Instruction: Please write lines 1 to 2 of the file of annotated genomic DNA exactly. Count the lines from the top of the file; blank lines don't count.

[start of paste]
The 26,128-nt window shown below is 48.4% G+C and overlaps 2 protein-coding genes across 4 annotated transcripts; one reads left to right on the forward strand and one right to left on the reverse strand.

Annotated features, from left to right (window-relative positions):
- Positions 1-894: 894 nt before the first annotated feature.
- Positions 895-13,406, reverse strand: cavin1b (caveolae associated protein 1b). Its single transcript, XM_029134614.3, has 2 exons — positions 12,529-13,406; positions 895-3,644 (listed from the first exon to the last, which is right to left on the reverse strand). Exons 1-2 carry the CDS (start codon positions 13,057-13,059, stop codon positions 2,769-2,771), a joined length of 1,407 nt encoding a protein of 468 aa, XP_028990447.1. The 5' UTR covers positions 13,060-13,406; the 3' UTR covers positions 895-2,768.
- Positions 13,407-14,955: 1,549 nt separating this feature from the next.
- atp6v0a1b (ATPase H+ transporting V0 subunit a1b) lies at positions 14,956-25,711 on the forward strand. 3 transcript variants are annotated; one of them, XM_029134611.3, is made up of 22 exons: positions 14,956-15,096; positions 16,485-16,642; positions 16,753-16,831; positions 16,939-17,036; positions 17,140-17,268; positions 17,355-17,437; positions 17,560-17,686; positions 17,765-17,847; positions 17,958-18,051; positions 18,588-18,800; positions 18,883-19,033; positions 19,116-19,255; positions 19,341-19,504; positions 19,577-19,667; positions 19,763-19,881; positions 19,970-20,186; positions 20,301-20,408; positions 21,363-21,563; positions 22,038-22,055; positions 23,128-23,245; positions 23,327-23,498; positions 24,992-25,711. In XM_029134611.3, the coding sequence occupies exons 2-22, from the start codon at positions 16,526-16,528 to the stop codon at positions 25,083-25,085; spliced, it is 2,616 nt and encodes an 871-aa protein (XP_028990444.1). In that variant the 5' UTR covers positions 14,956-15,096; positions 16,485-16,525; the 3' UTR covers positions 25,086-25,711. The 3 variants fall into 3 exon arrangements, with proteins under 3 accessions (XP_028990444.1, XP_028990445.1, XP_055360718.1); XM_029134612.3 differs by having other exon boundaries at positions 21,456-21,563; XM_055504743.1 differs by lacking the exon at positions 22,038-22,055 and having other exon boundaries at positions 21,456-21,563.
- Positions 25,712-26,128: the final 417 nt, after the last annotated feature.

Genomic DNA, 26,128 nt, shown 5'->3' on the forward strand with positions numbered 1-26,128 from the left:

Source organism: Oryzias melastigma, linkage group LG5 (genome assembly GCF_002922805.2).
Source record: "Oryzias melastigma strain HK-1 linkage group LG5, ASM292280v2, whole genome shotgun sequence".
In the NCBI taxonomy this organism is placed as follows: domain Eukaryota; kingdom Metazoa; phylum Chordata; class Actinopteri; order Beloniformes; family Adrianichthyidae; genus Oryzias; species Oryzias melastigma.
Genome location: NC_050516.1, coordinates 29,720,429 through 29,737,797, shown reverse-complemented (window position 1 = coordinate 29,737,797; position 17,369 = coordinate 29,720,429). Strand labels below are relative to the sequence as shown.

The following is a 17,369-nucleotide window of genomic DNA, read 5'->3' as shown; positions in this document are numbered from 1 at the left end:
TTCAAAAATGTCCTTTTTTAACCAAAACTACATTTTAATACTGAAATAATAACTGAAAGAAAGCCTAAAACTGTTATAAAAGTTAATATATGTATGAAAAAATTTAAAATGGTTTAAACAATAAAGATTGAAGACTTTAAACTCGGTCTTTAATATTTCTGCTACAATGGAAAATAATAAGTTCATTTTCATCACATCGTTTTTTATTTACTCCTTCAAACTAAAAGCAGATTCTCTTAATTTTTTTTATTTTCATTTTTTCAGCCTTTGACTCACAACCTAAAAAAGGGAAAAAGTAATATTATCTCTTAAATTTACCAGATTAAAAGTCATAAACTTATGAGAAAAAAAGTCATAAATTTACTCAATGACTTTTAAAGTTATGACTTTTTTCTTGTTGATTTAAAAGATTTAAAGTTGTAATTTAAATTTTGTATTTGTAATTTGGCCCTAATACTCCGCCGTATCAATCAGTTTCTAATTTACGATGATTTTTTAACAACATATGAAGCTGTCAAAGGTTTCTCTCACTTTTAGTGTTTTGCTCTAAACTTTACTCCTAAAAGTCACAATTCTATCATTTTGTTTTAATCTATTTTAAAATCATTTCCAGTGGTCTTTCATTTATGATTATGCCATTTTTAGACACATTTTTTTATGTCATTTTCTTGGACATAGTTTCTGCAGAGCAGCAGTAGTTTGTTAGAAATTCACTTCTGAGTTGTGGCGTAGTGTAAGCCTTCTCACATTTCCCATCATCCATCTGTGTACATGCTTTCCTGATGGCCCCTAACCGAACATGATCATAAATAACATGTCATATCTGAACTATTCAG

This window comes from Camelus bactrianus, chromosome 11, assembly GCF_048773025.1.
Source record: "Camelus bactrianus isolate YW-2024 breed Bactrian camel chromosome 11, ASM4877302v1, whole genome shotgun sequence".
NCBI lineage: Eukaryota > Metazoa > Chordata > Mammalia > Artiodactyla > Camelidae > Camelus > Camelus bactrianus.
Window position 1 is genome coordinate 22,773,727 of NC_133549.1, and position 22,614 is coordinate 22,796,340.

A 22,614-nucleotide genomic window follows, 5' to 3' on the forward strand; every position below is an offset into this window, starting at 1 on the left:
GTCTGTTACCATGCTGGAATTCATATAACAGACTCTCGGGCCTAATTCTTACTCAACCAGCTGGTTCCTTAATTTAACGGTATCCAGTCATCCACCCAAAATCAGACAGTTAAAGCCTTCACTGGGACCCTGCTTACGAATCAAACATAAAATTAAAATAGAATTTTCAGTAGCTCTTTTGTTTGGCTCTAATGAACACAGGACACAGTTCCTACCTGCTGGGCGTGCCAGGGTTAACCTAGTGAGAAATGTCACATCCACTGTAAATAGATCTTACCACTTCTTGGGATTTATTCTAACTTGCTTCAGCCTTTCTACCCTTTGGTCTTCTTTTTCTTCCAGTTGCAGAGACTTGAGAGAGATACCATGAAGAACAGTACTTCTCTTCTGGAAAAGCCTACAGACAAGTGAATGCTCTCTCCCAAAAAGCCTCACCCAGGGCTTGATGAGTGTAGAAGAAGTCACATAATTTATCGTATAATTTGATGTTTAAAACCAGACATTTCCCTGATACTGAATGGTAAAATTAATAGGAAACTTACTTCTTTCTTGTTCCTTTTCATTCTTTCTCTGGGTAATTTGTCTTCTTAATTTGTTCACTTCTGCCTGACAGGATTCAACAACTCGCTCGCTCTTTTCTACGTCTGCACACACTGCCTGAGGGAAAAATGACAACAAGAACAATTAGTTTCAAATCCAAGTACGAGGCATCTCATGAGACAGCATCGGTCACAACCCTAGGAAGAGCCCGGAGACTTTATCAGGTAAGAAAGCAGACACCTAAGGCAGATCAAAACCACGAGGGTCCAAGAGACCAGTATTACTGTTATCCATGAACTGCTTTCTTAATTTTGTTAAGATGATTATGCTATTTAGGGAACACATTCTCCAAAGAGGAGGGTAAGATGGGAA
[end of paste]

The 26,128-nt window shown below is 48.4% G+C and overlaps 2 protein-coding genes across 4 annotated transcripts; one reads left to right on the forward strand and one right to left on the reverse strand.

Annotated features, from left to right (window-relative positions):